A chance to get your 'app' into orbit
01 August 2011
Back in January, I reported in this column that researchers at the University of Surrey and Surrey Satellite Technology Limited (SSTL) planned to be the first to place a smartphone into orbit around the earth. The team’s ‘STRaND-1’ (Surrey Training, Research and Nanosatellite Demonstrator) satellite is due for launch next year to show how a satellite with advanced capabilities can be built quickly using commercial off-the-shelf components.
Now, the group is inviting people to submit their own smartphone applications ('apps') in a competition to find the four most creative, novel and fun ’app’ ideas that will be selected to fly on the Android phone inside STRaND-1. Winners will be invited to STRaND’s mission control to observe their app on the nanosatellite as it orbits the earth.
STRaND-1 system sngineer, Shaun Kenyon says the team is looking for innovative entries that stand out from the crowd. "You don’t need to be a rocket scientist," he says, "and there’s plenty to play with on a modern Smartphone – from a digital compass to a powerful processor that lets you do things like image recognition and Artificial Intelligence (AI). It’s amazing what you can do with today’s mobile phone Apps and they only increase once the phone is flying in space – above all it’s cool!”
Lead researcher Chris Bridges says smartphones pack lots of components such as sensors, video cameras, GPS systems and Wi-Fi receivers that are technologically advanced but a fraction of the size, weight and cost of components used in existing satellite systems. And because many smartphones also run on free operating systems that lend themselves to online software developers, the creators of applications (‘apps’) for smartphones could feasibly develop apps for satellites, too.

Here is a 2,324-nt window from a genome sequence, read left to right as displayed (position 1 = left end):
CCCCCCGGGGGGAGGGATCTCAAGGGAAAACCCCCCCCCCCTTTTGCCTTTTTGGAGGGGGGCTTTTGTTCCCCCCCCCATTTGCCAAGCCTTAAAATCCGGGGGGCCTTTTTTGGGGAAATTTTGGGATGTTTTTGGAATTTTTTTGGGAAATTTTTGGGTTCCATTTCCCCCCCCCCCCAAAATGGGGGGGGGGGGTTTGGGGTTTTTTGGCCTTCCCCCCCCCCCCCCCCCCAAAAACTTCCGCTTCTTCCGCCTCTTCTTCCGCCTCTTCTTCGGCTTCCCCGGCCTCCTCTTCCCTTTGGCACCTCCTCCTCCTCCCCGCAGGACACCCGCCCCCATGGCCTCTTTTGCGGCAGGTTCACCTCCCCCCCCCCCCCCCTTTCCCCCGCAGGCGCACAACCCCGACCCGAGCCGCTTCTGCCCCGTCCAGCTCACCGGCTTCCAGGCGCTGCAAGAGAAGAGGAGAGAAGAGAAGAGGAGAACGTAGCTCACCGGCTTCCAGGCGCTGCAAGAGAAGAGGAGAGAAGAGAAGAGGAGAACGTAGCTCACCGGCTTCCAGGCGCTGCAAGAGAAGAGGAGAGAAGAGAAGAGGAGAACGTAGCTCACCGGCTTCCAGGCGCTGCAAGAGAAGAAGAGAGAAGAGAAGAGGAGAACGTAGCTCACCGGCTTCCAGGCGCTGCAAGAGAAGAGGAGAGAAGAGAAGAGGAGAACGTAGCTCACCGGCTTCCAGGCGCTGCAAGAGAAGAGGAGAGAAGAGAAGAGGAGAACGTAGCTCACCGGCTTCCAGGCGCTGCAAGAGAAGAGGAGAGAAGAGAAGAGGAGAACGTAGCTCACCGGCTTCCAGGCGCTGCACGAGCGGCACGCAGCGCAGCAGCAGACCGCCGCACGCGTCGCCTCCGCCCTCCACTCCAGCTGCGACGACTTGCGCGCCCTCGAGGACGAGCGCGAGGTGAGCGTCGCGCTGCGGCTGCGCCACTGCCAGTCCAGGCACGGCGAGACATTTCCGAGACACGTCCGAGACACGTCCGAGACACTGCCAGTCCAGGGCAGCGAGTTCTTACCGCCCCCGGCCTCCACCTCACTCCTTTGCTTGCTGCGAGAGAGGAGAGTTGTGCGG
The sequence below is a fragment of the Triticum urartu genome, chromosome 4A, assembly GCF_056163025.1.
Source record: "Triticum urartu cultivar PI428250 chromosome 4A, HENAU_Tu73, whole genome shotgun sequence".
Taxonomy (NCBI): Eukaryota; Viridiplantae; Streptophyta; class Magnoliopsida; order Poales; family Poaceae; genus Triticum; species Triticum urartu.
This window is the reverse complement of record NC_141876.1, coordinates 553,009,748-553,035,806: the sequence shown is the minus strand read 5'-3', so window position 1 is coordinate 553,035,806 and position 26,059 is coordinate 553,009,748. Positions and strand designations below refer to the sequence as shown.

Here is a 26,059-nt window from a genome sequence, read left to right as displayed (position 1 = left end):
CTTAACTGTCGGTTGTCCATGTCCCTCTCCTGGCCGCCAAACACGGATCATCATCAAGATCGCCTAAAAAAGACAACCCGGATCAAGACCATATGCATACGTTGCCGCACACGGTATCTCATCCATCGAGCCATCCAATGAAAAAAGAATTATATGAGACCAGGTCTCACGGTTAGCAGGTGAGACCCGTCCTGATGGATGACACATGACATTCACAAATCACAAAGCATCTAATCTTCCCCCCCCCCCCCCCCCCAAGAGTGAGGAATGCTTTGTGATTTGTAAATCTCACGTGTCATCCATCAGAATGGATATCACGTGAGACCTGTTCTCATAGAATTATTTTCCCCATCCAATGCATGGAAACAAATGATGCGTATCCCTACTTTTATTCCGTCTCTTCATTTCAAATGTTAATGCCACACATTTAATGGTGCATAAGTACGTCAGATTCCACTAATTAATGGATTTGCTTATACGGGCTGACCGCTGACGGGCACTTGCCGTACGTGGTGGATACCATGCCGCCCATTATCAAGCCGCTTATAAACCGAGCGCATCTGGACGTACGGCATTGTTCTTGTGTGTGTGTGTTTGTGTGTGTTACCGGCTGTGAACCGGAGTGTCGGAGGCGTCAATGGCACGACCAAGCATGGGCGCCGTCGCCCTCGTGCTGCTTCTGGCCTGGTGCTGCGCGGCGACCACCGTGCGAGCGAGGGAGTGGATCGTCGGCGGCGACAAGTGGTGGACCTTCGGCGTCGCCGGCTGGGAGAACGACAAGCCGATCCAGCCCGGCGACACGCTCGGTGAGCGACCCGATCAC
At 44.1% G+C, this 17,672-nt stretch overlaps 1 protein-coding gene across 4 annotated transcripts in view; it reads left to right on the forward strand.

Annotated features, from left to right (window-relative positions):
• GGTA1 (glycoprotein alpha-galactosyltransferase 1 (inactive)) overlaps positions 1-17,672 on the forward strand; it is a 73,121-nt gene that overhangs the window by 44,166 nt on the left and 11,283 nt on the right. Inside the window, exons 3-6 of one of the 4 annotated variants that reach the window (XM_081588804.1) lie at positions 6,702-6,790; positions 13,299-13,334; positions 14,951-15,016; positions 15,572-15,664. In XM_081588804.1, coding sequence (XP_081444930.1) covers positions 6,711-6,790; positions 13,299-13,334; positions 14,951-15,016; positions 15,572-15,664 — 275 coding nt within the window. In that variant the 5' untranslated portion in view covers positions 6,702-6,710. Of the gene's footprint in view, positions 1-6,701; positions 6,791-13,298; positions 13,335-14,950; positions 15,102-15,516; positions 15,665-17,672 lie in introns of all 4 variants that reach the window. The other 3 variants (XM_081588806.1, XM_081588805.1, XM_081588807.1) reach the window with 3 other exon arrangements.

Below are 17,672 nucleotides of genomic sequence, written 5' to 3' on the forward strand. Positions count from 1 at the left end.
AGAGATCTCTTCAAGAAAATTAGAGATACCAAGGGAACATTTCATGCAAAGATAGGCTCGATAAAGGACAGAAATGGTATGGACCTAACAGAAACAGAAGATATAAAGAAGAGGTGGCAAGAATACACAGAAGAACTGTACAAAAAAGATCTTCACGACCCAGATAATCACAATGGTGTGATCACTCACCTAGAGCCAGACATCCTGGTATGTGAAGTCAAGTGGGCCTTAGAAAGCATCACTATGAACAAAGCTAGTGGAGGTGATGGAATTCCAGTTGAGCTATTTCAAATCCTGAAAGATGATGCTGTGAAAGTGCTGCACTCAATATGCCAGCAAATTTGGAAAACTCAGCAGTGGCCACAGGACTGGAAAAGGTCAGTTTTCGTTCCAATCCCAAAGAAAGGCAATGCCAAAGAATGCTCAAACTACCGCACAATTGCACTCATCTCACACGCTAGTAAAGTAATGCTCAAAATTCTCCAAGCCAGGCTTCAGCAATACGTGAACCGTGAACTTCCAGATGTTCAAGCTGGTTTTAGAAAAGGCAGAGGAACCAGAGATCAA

Contestants can employ built-in features such as a high performance processor, compass, 3-axis accelerometer, not to mention a high resolution 5 megapixel camera that has a window pointing out to space. GPS position and velocity is available but not from the phone itself. USB and Wi-Fi provide interfaces with the satellite subsystems that, for example, allow it to communicate with Earth.
The Space App competition is open to any UK citizen who thinks they can write a working Android mobile phone App in a few months. The App must be not-for-profit and would preferably have an aim to get students and pupils interested in science and technology, although innovative applications that are just plain fun will also be taken into consideration.
Contestants have until 9am GMT on September 2 2011 to submit their App concepts via the Surrey Nanosatellites Facebook page and the top four entries will be selected to fly on STRaND-1 within two weeks of the competition closure and the App software must be submitted by 31 December 2011. For more information and to take part in the competition, visit www.facebook.com/nanosats You can also follow the Surrey team on Twitter @SurreyNanosats
Industrial sector pension woes